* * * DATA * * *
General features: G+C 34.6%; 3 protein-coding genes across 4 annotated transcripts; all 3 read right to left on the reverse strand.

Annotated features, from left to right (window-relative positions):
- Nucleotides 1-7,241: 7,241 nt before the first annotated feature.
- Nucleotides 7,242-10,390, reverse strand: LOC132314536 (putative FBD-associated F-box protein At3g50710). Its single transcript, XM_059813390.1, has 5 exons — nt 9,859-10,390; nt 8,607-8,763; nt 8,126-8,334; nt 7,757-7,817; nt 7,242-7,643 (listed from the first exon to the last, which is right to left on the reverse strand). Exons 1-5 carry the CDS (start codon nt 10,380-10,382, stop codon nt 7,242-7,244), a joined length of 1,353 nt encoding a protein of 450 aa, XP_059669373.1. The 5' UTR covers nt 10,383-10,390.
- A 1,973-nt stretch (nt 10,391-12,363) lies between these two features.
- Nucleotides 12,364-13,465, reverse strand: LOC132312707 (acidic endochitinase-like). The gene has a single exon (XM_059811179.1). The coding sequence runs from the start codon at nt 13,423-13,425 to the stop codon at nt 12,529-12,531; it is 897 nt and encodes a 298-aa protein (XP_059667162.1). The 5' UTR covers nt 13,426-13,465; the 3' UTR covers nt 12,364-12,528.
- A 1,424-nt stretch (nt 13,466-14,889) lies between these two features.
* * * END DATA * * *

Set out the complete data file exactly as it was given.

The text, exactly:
General features: G+C 34.6%; 3 protein-coding genes across 4 annotated transcripts; all 3 read right to left on the reverse strand.

Annotated features, from left to right (window-relative positions):
- Nucleotides 1-7,241: 7,241 nt before the first annotated feature.
- Nucleotides 7,242-10,390, reverse strand: LOC132314536 (putative FBD-associated F-box protein At3g50710). Its single transcript, XM_059813390.1, has 5 exons — nt 9,859-10,390; nt 8,607-8,763; nt 8,126-8,334; nt 7,757-7,817; nt 7,242-7,643 (listed from the first exon to the last, which is right to left on the reverse strand). Exons 1-5 carry the CDS (start codon nt 10,380-10,382, stop codon nt 7,242-7,244), a joined length of 1,353 nt encoding a protein of 450 aa, XP_059669373.1. The 5' UTR covers nt 10,383-10,390.
- A 1,973-nt stretch (nt 10,391-12,363) lies between these two features.
- Nucleotides 12,364-13,465, reverse strand: LOC132312707 (acidic endochitinase-like). The gene has a single exon (XM_059811179.1). The coding sequence runs from the start codon at nt 13,423-13,425 to the stop codon at nt 12,529-12,531; it is 897 nt and encodes a 298-aa protein (XP_059667162.1). The 5' UTR covers nt 13,426-13,465; the 3' UTR covers nt 12,364-12,528.
- A 1,424-nt stretch (nt 13,466-14,889) lies between these two features.